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Our visit to Chicago

After our evening in Cleveland, our next stop on our cross-country road trip was Chicago. When I think of Chicago, I think of amazing food choices. (A few years ago I was able to dine at Charlie Trotter’s and was greeted by Charlie himself.) So, when my friend Andy saw my Facebook post that we were stopping in Chicago, he asked if he could take us to dinner. Who could say no to dinner in Chicago?

Andy asked me to meet him at the hip, cool Japonais Restaurant. The only hint he gave me was that there were two chefs — one is Japanese and one is French – and they have combined their two cuisines and it has been amazingly successful.

Japonais Chicago

Japonais is located in the former Montgomery Ward headquarters in downtown Chicago (Montgomery Ward used to be a big department store chain.). As in many large cities, the large, empty warehouses are being redeveloped into artists’ lofts, studio apartments, nightclubs and in this case, a two-story bar and restaurant.

When we arrived, Alex and I went downstairs to enjoy the view of the river and had a drink. I was happy to see that many of their drinks featured fresh produce! Alex had the Peach-Sake Sangria which featured fresh peach chunks. Andy had the Starfruit Martini featuring fresh slices of Starfruit as the garnish.

Cheers, Chicago! (You can see I have my laptop – writing this post!)

When it was time for dinner, I let Andy order for me. Sometimes it’s more fun to be surprised with the dinner choices. Other times, I ask the chef what is good that evening. I encourage you to try that sometime.

So, Andy asked our server to bring “The Rock.”

Andy with “The Rock”

Cooking with “The Rock”

You can see from the pictures that the “rock” is a small stone. This rock is heated to over 1,000 degrees (yes, one thousand degrees hot!) and arranged on a bed of salt, so the hot rock does not crack the plate. It is served with a plate of thinly sliced beef, which is marinated in some secret sauce.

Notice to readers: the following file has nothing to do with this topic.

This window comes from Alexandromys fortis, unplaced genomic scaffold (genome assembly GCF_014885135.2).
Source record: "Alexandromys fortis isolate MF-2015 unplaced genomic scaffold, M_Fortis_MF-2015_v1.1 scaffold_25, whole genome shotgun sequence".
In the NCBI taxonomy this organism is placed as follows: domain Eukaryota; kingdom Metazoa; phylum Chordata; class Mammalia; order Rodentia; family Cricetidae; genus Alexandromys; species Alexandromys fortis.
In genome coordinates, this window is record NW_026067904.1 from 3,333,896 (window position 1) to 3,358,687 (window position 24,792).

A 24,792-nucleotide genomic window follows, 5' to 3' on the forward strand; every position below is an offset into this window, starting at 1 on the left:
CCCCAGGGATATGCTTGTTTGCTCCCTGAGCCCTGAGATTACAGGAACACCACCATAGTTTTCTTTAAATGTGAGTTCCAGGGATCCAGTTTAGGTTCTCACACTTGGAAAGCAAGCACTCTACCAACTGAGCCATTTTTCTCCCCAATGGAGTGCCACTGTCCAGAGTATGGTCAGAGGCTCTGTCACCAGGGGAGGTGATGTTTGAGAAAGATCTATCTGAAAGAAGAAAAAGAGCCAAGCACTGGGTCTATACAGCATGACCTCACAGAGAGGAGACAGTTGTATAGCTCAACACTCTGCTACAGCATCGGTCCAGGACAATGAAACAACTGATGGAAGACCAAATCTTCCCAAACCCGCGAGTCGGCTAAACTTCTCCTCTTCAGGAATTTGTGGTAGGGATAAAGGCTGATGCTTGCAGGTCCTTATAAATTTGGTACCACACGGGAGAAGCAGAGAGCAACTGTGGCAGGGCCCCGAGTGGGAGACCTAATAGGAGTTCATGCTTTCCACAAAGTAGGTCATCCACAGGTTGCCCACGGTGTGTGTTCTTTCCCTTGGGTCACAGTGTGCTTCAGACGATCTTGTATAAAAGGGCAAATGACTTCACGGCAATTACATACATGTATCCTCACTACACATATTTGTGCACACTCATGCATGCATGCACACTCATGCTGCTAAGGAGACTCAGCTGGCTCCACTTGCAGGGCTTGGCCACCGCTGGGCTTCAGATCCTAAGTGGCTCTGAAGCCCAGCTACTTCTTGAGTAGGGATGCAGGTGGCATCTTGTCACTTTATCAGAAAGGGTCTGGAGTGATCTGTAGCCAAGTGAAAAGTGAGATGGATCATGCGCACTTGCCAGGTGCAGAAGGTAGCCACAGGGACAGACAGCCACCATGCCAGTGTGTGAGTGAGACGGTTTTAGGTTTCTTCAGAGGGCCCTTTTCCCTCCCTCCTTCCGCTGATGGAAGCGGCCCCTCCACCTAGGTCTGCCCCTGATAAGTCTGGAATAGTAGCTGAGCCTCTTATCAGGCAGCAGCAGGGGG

To enjoy this unique dish, you take a piece of the meat with your chopsticks and place it on the hot rock to cook, turning it once. Since the meat is sliced so thinly and the rock is so hot, it takes less than 20 seconds to cook it on both sides!

What a great conversation piece — and it was delicious!

That evening, we spent the night with my good friends Gillian and Jack. They live right on Lake Michigan. So, when we awoke the next morning, Gillian took us out for a walk on the beach. This small beach is like an oasis, adjacent to the big city.

Gillian and Alex

Before we left the city, we had the good fortune to visit one of our company’s clients, Testa Produce.  A family-owned business in its fourth generation (celebrating its 100th anniversary!), Testa’s owner, Peter Testa gave us a tour of their new facility that just opened six weeks earlier.

What’s so special about Testa Produce? Sustainability, competitive advantage, competing with HUGE companies and personal passion. That pretty much explains Peter Testa’s philosophy. It was time to relocate his 100-year old company. So, he decided to create a facility that would be unique, cutting edge and efficient, and in the process it gave himself and his company an unbelievable competitive advantage.

Testa Produce is one of the leading foodservice distributors in the Midwest and is based in Chicago, but services the surrounding states. You can read more about them here.

At the new facility, Peter included every possible sustainable and green-oriented initiative. He even installed the largest wind turbine in Chicago (he wrote the city code!), which saves the company $15,000 a month in energy costs. He told me he did it because he is completely passionate about being sustainable, and he knew he wanted to create a competitive advantage for himself which could NOT be duplicated by his competition.

Huge wind turbine at Testa Produce

Me ant Peter Testa

Peter with my daughter Alex in front of a photo of his father and grandfather

But, the one thing Peter said that made me love him: “Yeah, my 85-year-old dad still comes to work every day to check on me and see if I am doing everything correctly!”

Hey Peter, we have more in common than I thought.

On the road,

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